According to a 2016 Report released by the Association of American Medical Colleges (AAMC), experts in the healthcare field warn of a coming shortage of physicians over the next decade. Projections show that there may be between 61,700 and 94,700 fewer doctors than needed, especially in areas like primary care, family medicine and surgical specialties. However, one growing source of medical professionals can help ease the shortfall. Approximately 8,000 graduates from Caribbean medical schools are licensed to practice in the United States. Graduates from Caribbean schools make up around 15% of new family medicine residents in the country.
Over the last 40 years, the Caribbean has seen steady growth in the number of medical schools in the region and the number of students seeking to study there. Because competition for spots in US medical schools is both competitive and expensive, Caribbean schools are helping more and more applicants find a way to pursue their dreams. There are now around 70 medical schools throughout Caribbean countries, about half of which cater to American students.
Caribbean schools draw a wide array aspiring medical professionals who wish to achieve their goals. A recent “New York Times” article described an increase in the number of US based students who went to Caribbean schools after a change of profession. A number of students studying in the Caribbean were older that traditional students in the United States. They brought real world experience from other specialties that rounded out their medical know-how with soft skills.
But, the relative ease of finding a spot in a Caribbean school does not mean a compromise in the quality of the education. A small but growing number of schools are accredited by standards recognized by the US Department of Education, declaring these programs as comparable to programs in the US. In addition, 95% of test takers from Caribbean schools pass the US Medical Licensing Exam Step 1.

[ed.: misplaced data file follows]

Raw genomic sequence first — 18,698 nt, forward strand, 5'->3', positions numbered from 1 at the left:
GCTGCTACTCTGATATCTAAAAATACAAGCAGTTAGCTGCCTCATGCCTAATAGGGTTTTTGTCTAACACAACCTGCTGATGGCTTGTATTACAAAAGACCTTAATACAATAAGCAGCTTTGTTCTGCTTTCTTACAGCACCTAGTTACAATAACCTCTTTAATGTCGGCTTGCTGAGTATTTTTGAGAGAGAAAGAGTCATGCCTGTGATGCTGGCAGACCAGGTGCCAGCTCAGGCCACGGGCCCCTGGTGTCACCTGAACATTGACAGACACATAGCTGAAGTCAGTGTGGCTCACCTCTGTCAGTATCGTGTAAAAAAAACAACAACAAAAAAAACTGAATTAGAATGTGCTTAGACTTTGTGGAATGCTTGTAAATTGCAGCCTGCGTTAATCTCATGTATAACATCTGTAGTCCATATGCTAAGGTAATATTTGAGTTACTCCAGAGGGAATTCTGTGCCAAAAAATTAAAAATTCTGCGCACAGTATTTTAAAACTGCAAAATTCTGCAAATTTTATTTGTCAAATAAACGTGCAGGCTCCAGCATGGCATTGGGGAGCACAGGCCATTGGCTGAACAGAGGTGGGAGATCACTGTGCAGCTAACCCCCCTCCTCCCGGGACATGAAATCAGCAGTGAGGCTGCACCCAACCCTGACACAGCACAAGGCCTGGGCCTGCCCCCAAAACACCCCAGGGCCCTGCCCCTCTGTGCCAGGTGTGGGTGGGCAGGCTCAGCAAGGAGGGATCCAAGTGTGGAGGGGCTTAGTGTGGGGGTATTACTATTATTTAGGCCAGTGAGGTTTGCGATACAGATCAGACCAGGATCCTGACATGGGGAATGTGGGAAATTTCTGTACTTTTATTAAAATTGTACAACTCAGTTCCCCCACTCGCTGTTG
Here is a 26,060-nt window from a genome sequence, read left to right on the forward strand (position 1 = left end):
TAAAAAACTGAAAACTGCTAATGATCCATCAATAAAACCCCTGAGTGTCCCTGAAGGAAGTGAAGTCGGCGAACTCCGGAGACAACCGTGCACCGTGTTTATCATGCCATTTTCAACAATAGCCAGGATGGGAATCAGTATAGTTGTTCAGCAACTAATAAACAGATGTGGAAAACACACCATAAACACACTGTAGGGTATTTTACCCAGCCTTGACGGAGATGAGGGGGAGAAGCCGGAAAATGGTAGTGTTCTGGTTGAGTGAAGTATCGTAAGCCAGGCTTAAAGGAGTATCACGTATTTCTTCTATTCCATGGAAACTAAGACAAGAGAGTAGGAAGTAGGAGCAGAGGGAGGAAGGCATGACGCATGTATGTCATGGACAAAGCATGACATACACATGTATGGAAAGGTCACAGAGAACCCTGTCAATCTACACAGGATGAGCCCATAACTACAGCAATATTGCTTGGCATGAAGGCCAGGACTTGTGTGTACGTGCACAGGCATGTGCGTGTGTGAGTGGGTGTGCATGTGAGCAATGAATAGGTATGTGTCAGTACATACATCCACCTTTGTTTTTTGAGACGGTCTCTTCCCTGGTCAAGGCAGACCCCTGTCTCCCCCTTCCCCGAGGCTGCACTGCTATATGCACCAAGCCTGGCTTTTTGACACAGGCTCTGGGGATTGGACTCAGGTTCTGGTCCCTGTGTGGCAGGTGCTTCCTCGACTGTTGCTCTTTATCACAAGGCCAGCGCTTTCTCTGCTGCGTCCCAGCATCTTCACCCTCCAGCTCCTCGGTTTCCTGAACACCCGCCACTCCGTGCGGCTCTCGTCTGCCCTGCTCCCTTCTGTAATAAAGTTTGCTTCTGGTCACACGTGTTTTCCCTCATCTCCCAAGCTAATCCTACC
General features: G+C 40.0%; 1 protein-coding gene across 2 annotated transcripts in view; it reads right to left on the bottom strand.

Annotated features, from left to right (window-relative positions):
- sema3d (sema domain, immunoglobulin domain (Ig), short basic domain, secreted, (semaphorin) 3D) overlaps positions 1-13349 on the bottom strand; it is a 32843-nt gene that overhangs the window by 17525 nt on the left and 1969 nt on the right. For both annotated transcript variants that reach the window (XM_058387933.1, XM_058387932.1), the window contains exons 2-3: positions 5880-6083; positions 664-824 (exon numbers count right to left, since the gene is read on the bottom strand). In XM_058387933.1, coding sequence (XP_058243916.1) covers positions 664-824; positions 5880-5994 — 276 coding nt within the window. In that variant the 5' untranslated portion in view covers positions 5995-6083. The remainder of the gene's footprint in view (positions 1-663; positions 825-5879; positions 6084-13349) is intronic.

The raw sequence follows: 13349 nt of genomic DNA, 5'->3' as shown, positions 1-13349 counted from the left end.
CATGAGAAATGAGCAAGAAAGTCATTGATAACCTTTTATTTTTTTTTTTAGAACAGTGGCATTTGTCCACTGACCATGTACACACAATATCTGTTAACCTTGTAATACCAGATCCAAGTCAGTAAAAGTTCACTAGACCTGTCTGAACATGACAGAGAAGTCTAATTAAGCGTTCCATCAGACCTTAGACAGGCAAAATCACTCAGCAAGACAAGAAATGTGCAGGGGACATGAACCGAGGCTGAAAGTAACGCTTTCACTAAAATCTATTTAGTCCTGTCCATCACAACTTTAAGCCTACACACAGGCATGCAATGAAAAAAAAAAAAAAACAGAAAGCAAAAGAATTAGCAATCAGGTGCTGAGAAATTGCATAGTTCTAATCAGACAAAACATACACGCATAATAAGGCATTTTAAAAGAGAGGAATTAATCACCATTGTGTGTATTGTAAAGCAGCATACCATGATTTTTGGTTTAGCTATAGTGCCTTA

Many Caribbean medical schools place heavy emphasis on patient communication and compassionate patient care. With a rising number of American patients saying that bedside manner is a problem with doctors in the United States, this approach is both timely and innovative. Doctors trained in the Caribbean get the opportunity to study in programs that balance professional skills with compassion and patient communication studies.
Students who train in these schools get the chance to study in a supportive atmosphere that allows them to gain the fullest education possible. Trinity School of Medicine, for instance, puts a heavy influence on support in the classroom, “saving the competition for the career,” allowing students to gain the knowledge they need to provide excellent clinical care when they move on to resident programs in the United States or elsewhere. The students also engage in outreach work between classes, helping them build the empathy that makes them efficient doctors with higher levels of patient satisfaction.
These schools also provide opportunities that are far more difficult to access at American schools. For example, while more and more med students are signing up for short-term global health experience (a matter of weeks), many Caribbean schools provide weekly access to under-served and developing regions in need of additional care. This not only bolsters local community health, it gives unparalleled experience to the students and often teaches them how to accomplish more, on the ground with patients, outside of a North American hospital setting.
When thinking of the future of medicine in the United States, medical schools in the Caribbean have a vital role to play. By providing quality education to a range of applicants, they can help bring more well-rounded physicians to the country. These doctors can help provide excellent care wherever it is needed and make sure that more patients have access to quality care.